Well, I certainly got some comments! I do want to stress that I'm not just randomly whinging here. I do love blogging but I also get a feeling that something isn't quite right. It's so hard to put my finger on exactly what that is so experimentation and change is the only way forward. Also, my beef is with my online presence not just the blog but as this is the location of the voice of my online presence, this is where you're gonna hear it. I also think I am entirely responsible for this feeling and that Richard is quite probably correct. My 'one-size fits all' approach to save time and repetition and reach a maximum audience may be part of this.

Anne Carey Says:

Graeme - I have been feeling exactly the same about spending too much time online recently. The only explanation I have is that it's nearly Spring (well, the current climate seems to think it is) and there is a need to get out AND DO SOMETHING MORE WORTHWHILE!!! The more you sit in front of the 'pooter, the more frustrated you get. It comes down to balance and moderation in everything really.

Anonymous Says:

Your view register is nearing 100,000 - that is an indication of your popularity and the interest your blog gives people. Please keep it up. I look forward to hearing how you get on with the New Year Birdrace.
Peter Whitcomb

Mel Lloyd Says:

Hi Graeme
Happy New Year! I enjoy reading your blog.
Interesting post! I've been going through a re-think about my blog. I enjoyed blogging last year even though I'm a rubbish photographer but I relish researching information about what I see and sharing that.
I had intended to start blogging again in the new year and your post is probably timely in catalysing my thoughts in that regard.
I've also been pondering why I blog and came up with more or less identical reasons to you. I get few comments and far less readership than you but visitor stats were not the reason I blogged anyway. I just have a desire to share. At least online people can choose to read it / listen rather than be a captive, patient audience.
Mel

LauraJ Says:

Dear Graeme,
Now I'm showing my age, writing a letter instead of LOLspeak. I have been reading your blog inattentively for a few months, since somehow the panspecies thing came to my attention, and I found your podcast by accident. It's a delightful podcast. I am envious of the British naturalist milieu; although there are birding groups here (New Hampshire, where, despite the really annoying emphasis on the Republican primary, there are lots of people who think Obamacare does not go far enough) I keep finding them duller (though younger than I am). We seem to be a very earnest people.

I also spend way too much time on the internet and if I had a community with every blog I read I would never do anything at all. I had a vey rich relationship with a mailing list (about fiber crafts) in the early days of the Web, but most of the people I liked left and started blogs and those who remained were shrill and bullied people with their opinions, so we fell apart.

There are some blogs I read with 'discussion questions' and quizzes and contests and all I feel about them is that I am a commodity to be manipulated for MOAR HITS. And I don't usually read comments, because on most blogs, most comments are quite sincere compliments of moderate interest to the writer and not much to anyone else. I know I risk missing out, but there are good blogs with _pages_ of comment and I just don't have time.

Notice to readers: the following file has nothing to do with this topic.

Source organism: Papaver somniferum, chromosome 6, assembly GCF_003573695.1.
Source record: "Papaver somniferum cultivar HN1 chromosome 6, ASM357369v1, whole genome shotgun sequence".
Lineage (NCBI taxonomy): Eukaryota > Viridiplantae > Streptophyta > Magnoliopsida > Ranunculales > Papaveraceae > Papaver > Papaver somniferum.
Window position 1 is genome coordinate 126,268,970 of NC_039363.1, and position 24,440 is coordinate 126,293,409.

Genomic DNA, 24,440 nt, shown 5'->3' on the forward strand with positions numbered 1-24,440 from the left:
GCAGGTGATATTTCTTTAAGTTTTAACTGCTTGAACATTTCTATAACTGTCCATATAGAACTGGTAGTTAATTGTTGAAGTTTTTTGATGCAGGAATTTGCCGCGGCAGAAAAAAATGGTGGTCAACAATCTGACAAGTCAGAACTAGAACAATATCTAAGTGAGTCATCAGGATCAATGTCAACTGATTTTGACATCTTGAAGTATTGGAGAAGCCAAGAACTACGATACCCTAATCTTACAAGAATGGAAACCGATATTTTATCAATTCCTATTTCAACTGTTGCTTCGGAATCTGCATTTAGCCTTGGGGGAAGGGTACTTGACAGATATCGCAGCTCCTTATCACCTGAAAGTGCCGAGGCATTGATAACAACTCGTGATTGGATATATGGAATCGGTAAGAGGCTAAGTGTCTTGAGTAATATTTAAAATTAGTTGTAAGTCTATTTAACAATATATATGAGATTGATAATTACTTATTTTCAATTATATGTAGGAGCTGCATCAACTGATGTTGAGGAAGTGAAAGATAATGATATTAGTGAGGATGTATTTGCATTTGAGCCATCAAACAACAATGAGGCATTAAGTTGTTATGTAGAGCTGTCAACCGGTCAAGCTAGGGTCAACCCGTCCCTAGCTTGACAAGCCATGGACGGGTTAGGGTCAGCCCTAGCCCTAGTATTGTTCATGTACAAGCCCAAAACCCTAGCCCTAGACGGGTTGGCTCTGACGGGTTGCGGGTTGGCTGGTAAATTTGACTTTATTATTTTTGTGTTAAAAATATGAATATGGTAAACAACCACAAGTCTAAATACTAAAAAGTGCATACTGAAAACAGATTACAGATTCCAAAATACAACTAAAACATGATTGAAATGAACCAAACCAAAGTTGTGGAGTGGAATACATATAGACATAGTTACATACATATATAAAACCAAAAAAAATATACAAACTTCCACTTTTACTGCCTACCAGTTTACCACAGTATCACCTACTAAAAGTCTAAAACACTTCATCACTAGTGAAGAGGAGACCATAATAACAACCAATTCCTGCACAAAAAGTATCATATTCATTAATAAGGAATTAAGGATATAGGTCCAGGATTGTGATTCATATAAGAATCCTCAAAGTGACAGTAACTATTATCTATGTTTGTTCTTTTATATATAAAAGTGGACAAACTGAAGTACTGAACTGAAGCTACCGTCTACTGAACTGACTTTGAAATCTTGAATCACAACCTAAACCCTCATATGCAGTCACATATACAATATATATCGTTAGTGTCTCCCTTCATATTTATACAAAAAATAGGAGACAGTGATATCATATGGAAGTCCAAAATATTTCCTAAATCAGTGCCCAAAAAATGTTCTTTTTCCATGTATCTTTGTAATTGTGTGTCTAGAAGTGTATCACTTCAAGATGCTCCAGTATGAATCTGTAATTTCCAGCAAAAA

But I never read comments on this blog at all (except today) because in both Chrome and Safari they come out all smooshed together, as though spaced less than single space and it's hard to read them.

However. Now that I'm listening to your podcast I am going back to the blog entries about the days, umm, events, umm, species, really, DORMICE, you're talking about. I do like your writing, where your liveliness and enthusiasm show up when you let them, but you really have a lot of information (interesting and well presented) and I had no idea how much fun you must be till I listened to the podcast. Although the hair should have given me a clue.

A writer's voice really should depend on your audience, and in this kind of blog-- which may once have been telling your friends what you're up to, but now is also telling the world and the panspecies fandom (faceless Hard Men and Women... nah, not hard, but many of them more listers than naturalists?)-- may tend toward data rather than discussion. How many discussions can we have about how cute the bryophytes are that day? (Don't tell me. There are discussions like that all over the net, many of them nurtured by perfectly nice women who give us women a name for triviality).

So perhaps you need a blog for community where you talk about your life more than the lives you are enumerating, and the species who are not ticks (wow, what a disconnect that is in American; we're ALL ABOUT Lyme disease here) and the reason you have the the interesting job you do, and how you get the lovely macro shots out of your point-and-shoot. And I will probably read it if it's public and maybe even comment.

But I should get a decent book on American mosses and possibly moths and get out there. You are so lucky to live on a reasonably-sized island with a tradition of Public Footpaths and a short election cycle.

Don't change too much.

Laura

Niamh Says:

As others have said before me, I'm an avid reader of your blog but I rarely comment, however I find your posts full of delightful information and amazing photos. Looking forward to future posts!

Suffolk Nature Says:

Hi Graeme,
Can I just say that you've been an inspiration to me. You are the reason that I set myself a challenge this year of spotting 1000 species, I don't have that much free time unfortunately. And through this challenge, I've now started a blog!
So please share with us your experiences and who knows who else you'll give inspiration too.
Thank you
Hawk

Graeme Lyons Says:

Thanks for all the comments. Let's see what happens this year!

Post a Comment

Nature Blog Network